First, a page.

3. Talk to your children about the kinds of pictures they’d like to be in, or the videos they’d like to make. Like, just ask them.
Yes, really. You should try this. I promise you that you will get some weird and wonderful suggestions – my children suggest things like ‘Emilia’s Super Happy Music Show’ and ‘Jasper The Tutu Dancer With Superpowers’ – and that your children will participate enthusiastically. And that the results will be amazing, or, at least, really, really funny.
If you follow the two tips above, you’re already well on your way to doing this, but it bears underlining: anybody can get a picture of their kids in front of the Christmas tree, or take a video of the school holiday pageant. It’s almost a certainty that you will shoot those things. But unless the tree catches fire as you’re snapping the photo, or your child falls off the stage at the pageant while the camera is rolling, these are unlikely to be the images and clips that you will pull out every year and marvel (and/or laugh) at. Look for other, different opportunities to get really interesting photos and video footage: bring your camera along as you and the kids deliver holiday cookies to the folks at the seniors’ home; take some video while the build a snowman (and if you have to toss a surreptitious snowball into the mix to get them scuffling, then don’t hesitate to do so, because scuffling makes for good video); take pictures of them wrapping gifts (you might consider urging them to wrap each other) (this is what happened in the photo at right) or creating a very ugly gingerbread house. Ugly gingerbread houses are funny.
5. But if you’re really attached to conventional holiday images, embrace that.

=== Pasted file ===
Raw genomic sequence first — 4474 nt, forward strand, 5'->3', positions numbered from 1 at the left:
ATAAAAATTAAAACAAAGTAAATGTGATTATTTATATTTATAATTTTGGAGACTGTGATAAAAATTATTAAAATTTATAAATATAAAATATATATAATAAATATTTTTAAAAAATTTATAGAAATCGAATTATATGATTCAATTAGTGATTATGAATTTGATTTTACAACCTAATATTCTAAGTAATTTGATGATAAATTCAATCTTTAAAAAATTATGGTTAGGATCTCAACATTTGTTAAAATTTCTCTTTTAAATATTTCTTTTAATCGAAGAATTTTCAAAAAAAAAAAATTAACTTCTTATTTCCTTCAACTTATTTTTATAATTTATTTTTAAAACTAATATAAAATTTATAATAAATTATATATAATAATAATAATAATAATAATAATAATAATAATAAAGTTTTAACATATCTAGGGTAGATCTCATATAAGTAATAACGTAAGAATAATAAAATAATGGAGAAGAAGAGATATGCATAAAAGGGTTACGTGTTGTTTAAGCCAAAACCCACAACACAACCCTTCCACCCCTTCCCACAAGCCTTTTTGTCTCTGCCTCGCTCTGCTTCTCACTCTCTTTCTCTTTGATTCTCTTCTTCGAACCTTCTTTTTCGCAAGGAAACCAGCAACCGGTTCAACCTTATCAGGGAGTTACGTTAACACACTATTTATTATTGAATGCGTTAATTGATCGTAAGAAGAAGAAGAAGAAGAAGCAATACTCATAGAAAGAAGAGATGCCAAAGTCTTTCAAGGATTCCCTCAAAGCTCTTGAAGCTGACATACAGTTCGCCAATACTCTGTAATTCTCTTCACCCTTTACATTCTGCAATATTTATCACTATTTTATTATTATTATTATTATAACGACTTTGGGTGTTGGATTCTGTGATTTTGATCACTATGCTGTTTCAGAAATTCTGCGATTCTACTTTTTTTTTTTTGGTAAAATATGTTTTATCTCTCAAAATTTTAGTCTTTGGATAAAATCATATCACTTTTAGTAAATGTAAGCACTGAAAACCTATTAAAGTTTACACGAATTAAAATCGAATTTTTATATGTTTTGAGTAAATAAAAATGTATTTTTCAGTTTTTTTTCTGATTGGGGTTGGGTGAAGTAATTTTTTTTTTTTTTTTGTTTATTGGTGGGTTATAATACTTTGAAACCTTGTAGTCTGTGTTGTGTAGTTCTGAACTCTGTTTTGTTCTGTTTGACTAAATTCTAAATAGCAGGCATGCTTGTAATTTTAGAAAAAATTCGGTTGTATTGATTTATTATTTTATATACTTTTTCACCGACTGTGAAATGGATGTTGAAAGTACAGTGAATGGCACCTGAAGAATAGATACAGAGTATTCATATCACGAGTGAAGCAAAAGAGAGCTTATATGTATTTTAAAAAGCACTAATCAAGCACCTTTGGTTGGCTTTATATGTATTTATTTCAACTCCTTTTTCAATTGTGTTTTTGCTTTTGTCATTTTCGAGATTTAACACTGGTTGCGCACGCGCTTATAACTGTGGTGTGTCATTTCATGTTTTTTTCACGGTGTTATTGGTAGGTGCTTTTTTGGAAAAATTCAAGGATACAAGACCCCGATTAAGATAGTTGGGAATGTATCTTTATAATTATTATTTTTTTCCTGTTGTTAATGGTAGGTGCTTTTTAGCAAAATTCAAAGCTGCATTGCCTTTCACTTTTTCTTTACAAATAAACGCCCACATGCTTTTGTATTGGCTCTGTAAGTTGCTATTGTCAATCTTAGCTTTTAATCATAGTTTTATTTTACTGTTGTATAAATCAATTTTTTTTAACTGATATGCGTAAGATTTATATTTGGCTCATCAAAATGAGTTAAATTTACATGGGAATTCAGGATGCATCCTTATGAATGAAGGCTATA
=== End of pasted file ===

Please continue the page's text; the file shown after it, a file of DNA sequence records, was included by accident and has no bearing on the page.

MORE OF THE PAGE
Take a ton pictures of the Christmas tree and make a cool montage (try Piknik for making great collages and slideshows out of pictures), or get creative with them in an editing suite (again, Piknik is great for this, and most of its applications are free). Take that video of the holiday pageant, but then run clips of it through an application like VintageMaker (an iPhone app that can turn your small people into little Buster Keatons), or edit in funny remarks in subtitles. Or just take your Santa-phobic baby to the mall and keep your camera handy. Creativity is easy with the right technology, and a willingness to take liberties with your children’s dignity.
6. Don’t be afraid of staging.
That random, rogue snowball toss that I mentioned above? I totally wasn’t joking. Set the scenes that you want to capture! Don’t just wait for your kids to start a snowball fight: initiate one yourself! And then back away and pull out the video camera and let the digital film roll. Later, after you’ve set the whole thing to Wagner’s Flight Of The Valkyries, you’ll thank me, and also congratulate yourself on your cinematic genius.
7. Be prepared to bribe your children.
Look, I’m not condoning bribery in general. I’m just saying that there will be some moments over the activity-dense holidays when you will want to get something on camera and your children will be resistant and – because that perfect snowfall isn’t going to last all day – you might need to offer them a little, you know, incentive to get them to agree to stand still or to speak into the video camera or whatever. I recommend candy canes, or cash. This is art. You do what is necessary.